Also, when you use a buyer's agent, you will see more properties. Not only are they plugged into their Multiple Listing Service, but also they are actively finding homes that are listed as FSBO, or homes that sellers are thinking about listing.

Benefits of Owning Your Home
• The Best Investment
• Income Tax Savings
• Stable Monthly Housing Costs
• Forced Savings
• Freedom and Individuality
• More Space

Build a Plan of Action When Buying A Home:
Buying a home will probably rank as one of the biggest personal investments one can make. Being organized and in control will contribute significantly to getting the best home deal possible with the least amount of stress. It's important to anticipate the steps required to successfully achieve your housing goal and to build a plan of action that gets you there.

Before you can build a plan of action, take the time to lay the groundwork for your decision-making process.

First, ask yourself how much can you afford to pay for a home? If you're not sure on the price range, find a lender and get pre-approved. Pre-approval will let you know how much you can afford so that you can look for homes in your price range. Getting pre-approved helps you to alleviate some of the anxieties that come with home buying. You know exactly what you qualify for and at what rate, you know how large your monthly mortgage payments will be, and you know how much you will have for a down payment. Once you are pre-approved, you avoid the frustration of finding homes that you think are perfect, but are not in your price range.

Second, ask yourself where you want to live and what is the best location for you and/or your family. Things to consider:
• Convenience for all family members like proximity to work or school
• Local school ratings
• Crime rate of neighborhood
• Local transportation or access to major roads
• Types of homes in neighborhood, for example condos, town homes, single family etc.

The Buying Process

• You can search for a home by yourself driving around and through newspapers. It is possible but very time consuming and not economical at all.

• Hiring a realtor does not cost you extra but opens up new doors for you in your search. Realtors buy and sell houses every day for a living; they have first hand knowledge of all the crucial information you are yet to learn. Save time and aggravation get a professional to help you!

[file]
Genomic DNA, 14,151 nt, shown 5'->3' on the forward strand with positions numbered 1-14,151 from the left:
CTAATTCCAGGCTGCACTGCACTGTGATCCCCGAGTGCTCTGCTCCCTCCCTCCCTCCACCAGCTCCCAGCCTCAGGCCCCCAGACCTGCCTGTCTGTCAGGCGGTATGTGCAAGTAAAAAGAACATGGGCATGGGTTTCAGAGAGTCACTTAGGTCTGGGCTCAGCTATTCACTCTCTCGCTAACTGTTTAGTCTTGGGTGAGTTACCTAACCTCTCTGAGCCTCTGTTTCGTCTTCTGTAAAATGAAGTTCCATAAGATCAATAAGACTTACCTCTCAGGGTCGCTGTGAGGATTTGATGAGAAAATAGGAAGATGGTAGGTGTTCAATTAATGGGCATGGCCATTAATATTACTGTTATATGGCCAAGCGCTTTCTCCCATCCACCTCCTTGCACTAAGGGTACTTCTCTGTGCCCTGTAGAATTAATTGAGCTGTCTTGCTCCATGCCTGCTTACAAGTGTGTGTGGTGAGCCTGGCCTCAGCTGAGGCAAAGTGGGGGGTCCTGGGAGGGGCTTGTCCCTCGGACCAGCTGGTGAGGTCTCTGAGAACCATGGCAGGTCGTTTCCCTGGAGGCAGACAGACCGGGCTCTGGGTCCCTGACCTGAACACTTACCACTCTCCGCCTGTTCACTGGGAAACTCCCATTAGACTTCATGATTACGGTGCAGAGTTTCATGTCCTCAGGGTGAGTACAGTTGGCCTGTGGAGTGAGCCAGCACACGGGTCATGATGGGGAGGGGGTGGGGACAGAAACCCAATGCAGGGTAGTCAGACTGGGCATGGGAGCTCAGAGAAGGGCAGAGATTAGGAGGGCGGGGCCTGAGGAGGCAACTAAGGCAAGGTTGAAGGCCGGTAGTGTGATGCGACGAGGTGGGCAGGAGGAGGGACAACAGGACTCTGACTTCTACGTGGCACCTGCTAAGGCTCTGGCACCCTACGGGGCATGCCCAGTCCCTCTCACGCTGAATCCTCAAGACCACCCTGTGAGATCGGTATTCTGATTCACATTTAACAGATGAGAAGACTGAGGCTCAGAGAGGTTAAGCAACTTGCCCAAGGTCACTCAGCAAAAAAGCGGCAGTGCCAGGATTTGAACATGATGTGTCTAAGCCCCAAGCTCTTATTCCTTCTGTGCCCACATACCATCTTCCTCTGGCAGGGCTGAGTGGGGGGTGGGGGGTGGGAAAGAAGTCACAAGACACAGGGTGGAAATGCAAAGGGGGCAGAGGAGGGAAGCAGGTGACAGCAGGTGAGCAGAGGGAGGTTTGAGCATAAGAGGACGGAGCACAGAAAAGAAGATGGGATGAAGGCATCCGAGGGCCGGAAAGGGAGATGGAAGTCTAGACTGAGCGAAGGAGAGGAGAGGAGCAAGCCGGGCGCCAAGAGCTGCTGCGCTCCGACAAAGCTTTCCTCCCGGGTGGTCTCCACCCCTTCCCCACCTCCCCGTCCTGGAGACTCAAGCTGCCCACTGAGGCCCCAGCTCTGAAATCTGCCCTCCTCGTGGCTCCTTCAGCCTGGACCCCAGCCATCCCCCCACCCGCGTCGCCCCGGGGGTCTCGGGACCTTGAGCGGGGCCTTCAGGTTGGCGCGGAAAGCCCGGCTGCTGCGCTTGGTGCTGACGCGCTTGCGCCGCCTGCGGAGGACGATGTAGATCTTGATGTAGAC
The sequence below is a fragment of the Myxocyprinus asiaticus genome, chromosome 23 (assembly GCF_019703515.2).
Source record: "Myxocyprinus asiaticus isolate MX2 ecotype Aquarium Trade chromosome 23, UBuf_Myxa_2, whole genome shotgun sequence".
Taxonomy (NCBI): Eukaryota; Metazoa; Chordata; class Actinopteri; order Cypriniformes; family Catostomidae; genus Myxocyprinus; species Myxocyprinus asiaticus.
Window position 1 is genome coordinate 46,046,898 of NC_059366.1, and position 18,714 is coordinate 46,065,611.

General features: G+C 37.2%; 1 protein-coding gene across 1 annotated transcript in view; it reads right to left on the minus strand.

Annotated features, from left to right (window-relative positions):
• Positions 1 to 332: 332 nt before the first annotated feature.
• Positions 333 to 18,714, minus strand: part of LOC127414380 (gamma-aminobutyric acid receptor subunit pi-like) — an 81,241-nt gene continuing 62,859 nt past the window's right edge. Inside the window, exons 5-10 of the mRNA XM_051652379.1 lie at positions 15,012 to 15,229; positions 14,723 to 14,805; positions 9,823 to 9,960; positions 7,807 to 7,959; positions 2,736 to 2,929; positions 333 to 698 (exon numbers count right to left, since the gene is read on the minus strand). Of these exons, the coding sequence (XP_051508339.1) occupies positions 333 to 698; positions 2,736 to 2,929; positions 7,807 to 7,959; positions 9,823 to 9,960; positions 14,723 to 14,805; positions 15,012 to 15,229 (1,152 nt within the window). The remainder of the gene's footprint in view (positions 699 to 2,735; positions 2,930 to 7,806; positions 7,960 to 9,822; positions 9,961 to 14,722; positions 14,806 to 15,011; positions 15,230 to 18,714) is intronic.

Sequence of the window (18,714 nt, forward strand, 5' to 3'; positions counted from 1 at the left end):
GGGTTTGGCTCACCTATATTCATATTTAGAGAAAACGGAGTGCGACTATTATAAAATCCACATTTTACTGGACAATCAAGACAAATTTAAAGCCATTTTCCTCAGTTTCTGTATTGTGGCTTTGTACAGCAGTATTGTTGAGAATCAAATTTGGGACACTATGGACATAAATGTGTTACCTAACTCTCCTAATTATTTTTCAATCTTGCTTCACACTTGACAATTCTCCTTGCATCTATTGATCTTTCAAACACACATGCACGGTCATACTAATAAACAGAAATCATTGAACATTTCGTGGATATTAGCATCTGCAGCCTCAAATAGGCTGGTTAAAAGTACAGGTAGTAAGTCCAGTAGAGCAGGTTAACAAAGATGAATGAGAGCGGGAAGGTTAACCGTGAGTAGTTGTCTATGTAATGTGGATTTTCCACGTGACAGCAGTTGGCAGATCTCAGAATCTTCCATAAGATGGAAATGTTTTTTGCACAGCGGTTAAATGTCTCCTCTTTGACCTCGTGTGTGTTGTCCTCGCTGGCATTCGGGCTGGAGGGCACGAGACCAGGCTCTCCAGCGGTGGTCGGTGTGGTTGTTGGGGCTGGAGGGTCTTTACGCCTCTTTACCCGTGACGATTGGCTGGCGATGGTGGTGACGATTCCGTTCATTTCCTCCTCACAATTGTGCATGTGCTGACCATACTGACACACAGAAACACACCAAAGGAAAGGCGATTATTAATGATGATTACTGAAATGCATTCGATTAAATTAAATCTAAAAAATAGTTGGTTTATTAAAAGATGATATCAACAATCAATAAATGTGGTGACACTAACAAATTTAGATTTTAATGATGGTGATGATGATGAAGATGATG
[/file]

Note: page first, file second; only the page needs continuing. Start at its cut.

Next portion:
• Meet with your realtor and with a loan officer get pre-approved; by sharing income and other financial information, you will know the price range for which you are qualified.
• Financing Details Affect Your Offer
• Amount of down payment
• Interest Rates
• Closing Costs and Financing Incentives
• Seller Financing
• Cash Offers
• Other Financing Details in Your Offer
• How FHA and VA Financing Affects You

Begin viewing homes with your realtor, when possible, all decision-makers should visit the various homes together.
• Always be candid with your realtor-- it will help them understand your particular needs and desires and enable them to select homes you'll want to see.
• When you find a house you love and all other factors fall in to place you prepare the offer.

Major Factors Influencing your Offer Price:
• Property condition, home improvements, current market condition as well as seller motivation will affect your final decision on your offer price.
• Comparable Sales in the public record as well as comparable sales and pending transactions in the Multiple Listing Service will help you to determine if your expectations are realistic.

Your REALTOR will provide you with all that information and will help make sense of it.
Your Realtor will go through the contract and complete your offer. Make sure you are clear on:
• Contingencies in a Purchase Offer
• Earnest Money Deposit
• The Closing Date
• Transfer of Possession

Negotiations will proceed until both buyer and seller agree on all terms and sign the contract.

All documents will be sent to the title company where a file will be opened, and title commitment and property tax information ordered.

At that point you should receive a Property Disclosures from the Seller
• Condition of the Property upon Transfer

Inspect The Property: